Well, John, leaving that issue aside, what's your opinion? It is an acceptable substitution or not? Smile

Aaron
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Johnnysan



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PostSubject: Re: Polarized vs. non-polarized caps...   Tue Oct 19, 2010 12:21 am

Yes, a mylar or film cap will work just fine in place of a regular electrolytic, if the voltage is correct or above the original.
Smeeze just seems to get off on making off the wall comments that have no basis in fact.

PS: I've been a tech for 2/3 of my life, and I'm getting old.
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smeezekitty

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PostSubject: Re: Polarized vs. non-polarized caps...   Tue Oct 19, 2010 12:23 am

Electrolytic caps fail even when off, polyfilm will not.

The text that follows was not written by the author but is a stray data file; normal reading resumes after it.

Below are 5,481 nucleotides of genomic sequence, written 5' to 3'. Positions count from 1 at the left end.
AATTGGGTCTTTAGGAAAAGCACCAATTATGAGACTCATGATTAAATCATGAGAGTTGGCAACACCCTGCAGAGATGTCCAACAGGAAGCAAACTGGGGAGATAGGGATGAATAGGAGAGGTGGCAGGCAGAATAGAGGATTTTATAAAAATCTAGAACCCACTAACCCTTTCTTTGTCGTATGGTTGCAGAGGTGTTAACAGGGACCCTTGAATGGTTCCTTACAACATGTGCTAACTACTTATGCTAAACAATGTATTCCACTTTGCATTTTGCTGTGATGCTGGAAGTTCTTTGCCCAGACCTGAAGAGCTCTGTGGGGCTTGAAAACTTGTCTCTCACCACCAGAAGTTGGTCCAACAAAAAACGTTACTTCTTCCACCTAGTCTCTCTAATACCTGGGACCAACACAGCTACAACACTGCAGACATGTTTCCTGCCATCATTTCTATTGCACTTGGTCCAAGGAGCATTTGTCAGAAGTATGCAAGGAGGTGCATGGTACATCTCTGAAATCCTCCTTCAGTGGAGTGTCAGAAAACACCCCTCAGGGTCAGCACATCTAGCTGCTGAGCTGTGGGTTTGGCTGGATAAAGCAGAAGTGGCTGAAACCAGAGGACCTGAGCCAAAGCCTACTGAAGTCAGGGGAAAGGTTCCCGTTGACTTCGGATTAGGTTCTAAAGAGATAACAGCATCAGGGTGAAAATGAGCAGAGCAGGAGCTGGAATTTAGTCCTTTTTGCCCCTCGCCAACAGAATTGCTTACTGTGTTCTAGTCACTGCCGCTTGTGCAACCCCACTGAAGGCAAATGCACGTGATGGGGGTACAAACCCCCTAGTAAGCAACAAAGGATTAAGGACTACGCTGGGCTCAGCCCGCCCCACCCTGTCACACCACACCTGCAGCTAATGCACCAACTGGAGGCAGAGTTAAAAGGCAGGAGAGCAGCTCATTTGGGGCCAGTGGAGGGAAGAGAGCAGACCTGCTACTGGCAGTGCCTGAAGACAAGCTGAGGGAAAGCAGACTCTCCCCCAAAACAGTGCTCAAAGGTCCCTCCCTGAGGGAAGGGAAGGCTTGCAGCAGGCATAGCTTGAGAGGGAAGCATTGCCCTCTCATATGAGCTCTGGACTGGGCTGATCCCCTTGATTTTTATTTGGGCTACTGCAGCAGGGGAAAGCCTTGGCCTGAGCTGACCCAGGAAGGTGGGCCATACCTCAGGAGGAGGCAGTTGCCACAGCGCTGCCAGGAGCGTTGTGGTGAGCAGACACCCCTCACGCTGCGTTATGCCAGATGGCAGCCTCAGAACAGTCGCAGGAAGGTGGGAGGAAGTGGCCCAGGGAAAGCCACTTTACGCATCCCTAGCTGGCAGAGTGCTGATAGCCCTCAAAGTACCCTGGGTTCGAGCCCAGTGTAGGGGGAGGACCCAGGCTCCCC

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Johnnysan



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PostSubject: Re: Polarized vs. non-polarized caps...   Tue Oct 19, 2010 12:57 am

I feel like such a fool, replacing all those poly and mylar caps just because my $200 cap testers said they were bad.

I should have checked with Smeezekitty first; would have saved me so much trouble.
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smeezekitty

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PostSubject: Re: Polarized vs. non-polarized caps...   Tue Oct 19, 2010 1:07 am

Johnnysan wrote:
I feel like such a fool, replacing all those poly and mylar caps just because my $200 cap testers said they were bad.